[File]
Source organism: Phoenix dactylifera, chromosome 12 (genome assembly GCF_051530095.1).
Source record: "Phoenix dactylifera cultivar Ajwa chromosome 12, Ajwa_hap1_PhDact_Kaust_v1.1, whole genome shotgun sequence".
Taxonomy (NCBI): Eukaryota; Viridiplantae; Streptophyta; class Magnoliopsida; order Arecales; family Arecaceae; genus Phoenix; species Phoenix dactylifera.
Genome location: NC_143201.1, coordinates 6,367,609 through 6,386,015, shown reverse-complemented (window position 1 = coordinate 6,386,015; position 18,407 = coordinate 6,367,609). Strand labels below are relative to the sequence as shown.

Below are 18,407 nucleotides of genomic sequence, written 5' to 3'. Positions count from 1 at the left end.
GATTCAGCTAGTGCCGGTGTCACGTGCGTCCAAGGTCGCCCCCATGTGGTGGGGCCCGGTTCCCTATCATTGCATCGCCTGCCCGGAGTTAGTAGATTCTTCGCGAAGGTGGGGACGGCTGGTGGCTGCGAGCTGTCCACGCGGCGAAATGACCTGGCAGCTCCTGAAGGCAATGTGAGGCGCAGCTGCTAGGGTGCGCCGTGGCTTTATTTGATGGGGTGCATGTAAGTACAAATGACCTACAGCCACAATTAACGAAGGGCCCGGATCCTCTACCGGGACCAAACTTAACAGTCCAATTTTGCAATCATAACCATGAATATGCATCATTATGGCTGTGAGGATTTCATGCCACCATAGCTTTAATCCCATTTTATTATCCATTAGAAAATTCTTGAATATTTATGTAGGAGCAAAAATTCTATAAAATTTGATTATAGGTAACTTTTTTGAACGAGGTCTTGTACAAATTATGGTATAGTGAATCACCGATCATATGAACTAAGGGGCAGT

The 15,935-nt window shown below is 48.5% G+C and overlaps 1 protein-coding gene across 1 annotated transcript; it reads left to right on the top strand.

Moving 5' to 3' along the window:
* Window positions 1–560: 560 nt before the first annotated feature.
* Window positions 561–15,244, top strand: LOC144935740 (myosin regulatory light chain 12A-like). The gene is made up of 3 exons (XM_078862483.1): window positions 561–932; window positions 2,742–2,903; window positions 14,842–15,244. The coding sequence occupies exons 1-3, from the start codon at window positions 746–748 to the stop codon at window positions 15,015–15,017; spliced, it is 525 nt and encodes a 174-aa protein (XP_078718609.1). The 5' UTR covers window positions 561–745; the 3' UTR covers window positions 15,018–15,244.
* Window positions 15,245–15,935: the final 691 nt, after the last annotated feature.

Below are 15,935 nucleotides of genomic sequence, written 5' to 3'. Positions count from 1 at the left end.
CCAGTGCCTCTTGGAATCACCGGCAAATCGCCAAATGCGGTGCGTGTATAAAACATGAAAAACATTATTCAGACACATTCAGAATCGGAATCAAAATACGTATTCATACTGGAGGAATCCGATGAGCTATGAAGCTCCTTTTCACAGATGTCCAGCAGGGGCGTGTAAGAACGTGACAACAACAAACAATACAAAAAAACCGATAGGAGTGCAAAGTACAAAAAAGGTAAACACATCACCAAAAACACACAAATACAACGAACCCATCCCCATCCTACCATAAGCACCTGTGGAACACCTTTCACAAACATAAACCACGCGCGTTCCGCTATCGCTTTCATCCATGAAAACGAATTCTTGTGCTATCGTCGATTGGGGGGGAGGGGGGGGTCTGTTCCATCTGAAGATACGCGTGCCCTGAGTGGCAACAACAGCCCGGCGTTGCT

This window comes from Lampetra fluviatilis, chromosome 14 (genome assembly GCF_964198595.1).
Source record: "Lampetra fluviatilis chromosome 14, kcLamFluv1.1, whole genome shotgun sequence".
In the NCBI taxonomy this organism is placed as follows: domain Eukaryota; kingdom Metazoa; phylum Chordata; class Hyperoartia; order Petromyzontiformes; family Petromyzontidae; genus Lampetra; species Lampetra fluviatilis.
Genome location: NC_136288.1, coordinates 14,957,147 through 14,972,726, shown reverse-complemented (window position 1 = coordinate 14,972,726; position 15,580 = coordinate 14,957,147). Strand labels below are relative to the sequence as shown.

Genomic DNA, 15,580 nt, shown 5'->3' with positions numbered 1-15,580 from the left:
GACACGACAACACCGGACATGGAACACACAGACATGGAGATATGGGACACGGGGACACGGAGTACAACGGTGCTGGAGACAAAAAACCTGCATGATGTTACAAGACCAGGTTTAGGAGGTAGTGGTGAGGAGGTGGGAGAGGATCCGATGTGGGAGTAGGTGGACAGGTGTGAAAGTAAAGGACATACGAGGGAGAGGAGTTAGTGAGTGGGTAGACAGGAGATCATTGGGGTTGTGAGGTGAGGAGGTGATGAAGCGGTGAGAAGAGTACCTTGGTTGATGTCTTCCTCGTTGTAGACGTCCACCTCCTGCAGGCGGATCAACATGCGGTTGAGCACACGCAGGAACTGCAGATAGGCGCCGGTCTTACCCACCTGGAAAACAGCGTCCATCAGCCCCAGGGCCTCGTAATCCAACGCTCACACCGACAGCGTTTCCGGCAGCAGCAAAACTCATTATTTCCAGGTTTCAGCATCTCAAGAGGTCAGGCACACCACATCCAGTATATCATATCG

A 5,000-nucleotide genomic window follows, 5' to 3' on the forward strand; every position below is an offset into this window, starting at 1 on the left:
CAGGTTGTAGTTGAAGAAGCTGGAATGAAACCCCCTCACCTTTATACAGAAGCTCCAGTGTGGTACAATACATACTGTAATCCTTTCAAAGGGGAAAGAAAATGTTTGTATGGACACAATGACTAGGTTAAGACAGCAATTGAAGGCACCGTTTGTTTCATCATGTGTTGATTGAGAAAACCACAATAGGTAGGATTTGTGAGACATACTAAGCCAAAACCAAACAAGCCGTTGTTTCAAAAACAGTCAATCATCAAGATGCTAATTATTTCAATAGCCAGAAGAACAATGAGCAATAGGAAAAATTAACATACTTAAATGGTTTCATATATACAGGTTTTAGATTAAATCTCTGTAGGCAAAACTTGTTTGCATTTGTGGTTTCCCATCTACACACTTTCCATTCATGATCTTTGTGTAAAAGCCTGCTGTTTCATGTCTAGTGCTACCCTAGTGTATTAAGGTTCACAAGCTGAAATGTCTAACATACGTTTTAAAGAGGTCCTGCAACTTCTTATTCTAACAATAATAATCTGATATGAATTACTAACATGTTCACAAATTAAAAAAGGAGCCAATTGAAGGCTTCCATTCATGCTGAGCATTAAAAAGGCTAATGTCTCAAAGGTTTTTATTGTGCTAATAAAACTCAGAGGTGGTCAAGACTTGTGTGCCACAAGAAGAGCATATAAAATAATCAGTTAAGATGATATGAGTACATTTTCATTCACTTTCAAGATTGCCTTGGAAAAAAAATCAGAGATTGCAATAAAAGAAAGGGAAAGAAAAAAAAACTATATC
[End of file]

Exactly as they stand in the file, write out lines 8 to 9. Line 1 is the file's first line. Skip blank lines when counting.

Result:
Moving 5' to 3' along the window:
* Window positions 1–560: 560 nt before the first annotated feature.